While scattered ashes are disposed of, containers of ashes are taken to the vast warehouse at the National Park Service’s Museum Resource Center in Landover, Md., outside Washington.
There, items left behind at the wall are stored on rows upon rows of shelves: carved walking sticks, footballs, sculptures and blue boxes containing photographs, letters and other mementos. The collection holds as many as 300,000 items, collected from the foot of the memorial since its dedication, many of them tied to names on the wall.
But the cremains are not part of that permanent collection.
“The things we have here are objects that tell a story,” says Janet Folkerts, curator for the Vietnam Veterans Memorial museum collection. “But those [remains] are people, and we are not a mausoleum, and we are not a crematorium or a gravesite, so we don’t have the capacity to take care of them in the way they should be taken care of.”
The ashes and their containers are kept separate from the rest of the collection, in a locked cabinet, its glass windows covered with brown paper for privacy. “So we don’t have people just walking by and ogling,” says Folkerts.
Inside the cabinet are all sorts of containers: traditional urns, tins that look like they might have once held chewing tobacco, carved wooden boxes, a bandoleer with little glass vials of ashes in place of ammunition. There are at least partial remains of about 70 people. Some are marked with names, some are anonymous. There are poems and epitaphs — not all of them reverential. One of them reads: “My wife has a drinking problem: me.”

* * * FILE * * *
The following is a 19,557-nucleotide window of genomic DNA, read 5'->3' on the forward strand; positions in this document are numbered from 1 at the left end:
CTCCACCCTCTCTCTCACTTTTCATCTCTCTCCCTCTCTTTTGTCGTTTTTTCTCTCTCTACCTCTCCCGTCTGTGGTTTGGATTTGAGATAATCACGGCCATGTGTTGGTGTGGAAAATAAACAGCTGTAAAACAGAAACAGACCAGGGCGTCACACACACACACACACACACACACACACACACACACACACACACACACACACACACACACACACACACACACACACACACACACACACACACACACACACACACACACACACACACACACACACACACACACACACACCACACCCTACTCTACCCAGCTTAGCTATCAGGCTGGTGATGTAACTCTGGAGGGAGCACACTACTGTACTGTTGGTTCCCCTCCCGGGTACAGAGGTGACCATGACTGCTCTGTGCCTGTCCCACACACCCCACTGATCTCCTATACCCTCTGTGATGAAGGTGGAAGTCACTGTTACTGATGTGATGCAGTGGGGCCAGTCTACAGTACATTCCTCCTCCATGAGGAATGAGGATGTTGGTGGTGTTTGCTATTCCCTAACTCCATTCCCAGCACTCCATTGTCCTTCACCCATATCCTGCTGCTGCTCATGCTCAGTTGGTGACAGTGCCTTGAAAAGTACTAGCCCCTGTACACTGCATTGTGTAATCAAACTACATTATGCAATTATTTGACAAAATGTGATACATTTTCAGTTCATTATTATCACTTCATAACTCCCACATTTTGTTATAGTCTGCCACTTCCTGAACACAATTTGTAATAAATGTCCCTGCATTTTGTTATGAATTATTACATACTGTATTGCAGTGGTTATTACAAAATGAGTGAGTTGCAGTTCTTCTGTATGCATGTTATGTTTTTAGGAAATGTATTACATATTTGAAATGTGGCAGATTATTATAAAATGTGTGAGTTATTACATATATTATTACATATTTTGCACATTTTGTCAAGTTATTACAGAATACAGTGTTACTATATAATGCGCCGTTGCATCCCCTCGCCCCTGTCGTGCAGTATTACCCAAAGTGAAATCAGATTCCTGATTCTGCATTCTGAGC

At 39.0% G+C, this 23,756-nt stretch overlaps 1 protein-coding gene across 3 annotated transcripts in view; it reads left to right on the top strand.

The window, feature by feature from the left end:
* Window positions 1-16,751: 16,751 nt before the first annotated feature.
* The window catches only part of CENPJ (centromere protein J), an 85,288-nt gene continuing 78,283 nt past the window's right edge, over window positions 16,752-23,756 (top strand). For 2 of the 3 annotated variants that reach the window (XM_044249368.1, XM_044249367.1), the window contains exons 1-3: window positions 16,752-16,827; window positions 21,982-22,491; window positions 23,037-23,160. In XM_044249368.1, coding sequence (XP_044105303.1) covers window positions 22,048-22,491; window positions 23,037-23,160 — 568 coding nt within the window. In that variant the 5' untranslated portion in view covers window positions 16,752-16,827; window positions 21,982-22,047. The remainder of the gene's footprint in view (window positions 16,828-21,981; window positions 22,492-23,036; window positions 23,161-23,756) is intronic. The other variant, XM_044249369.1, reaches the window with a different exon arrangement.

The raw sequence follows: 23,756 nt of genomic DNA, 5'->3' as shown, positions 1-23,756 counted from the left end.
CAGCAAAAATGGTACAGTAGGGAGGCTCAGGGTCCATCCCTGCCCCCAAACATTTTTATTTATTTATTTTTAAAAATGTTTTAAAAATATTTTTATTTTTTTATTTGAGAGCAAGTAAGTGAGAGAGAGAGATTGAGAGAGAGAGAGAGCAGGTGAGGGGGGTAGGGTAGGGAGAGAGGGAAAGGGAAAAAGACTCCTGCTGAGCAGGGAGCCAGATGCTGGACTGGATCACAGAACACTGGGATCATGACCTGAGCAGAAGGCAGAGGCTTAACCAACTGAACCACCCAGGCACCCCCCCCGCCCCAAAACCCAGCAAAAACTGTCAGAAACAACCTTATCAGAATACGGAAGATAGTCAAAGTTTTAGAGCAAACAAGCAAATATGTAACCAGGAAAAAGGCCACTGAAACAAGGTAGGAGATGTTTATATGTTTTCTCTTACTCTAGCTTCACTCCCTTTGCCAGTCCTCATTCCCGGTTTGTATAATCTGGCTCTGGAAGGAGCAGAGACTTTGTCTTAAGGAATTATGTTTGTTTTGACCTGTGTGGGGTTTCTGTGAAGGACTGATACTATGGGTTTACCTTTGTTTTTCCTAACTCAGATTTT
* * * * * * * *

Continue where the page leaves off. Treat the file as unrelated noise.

There’s a letter attached to one of the containers, written in cursive on flowered stationery and addressed to James B. Elder, one of the soldiers whose names are on the wall, a casualty of the war. It reads:
To Jimmy: Jim carried the weight of your death every day of his life. He blamed himself for your child never having known you. He blamed himself for being in the hospital with malaria, instead of having your back when the attack came that took all your lives. The belief that he could somehow have saved you never left him. Misguided as it was, Jim never really left Nam. It took him too, in the end. So I’m leaving him with you. It’s what he wanted. I hope you’re both smiling and at peace now.
Barbara Otterson, now 67, left that letter at the memorial in 2014, along with the cremains of her late husband, James Gooderum, who died at age 64.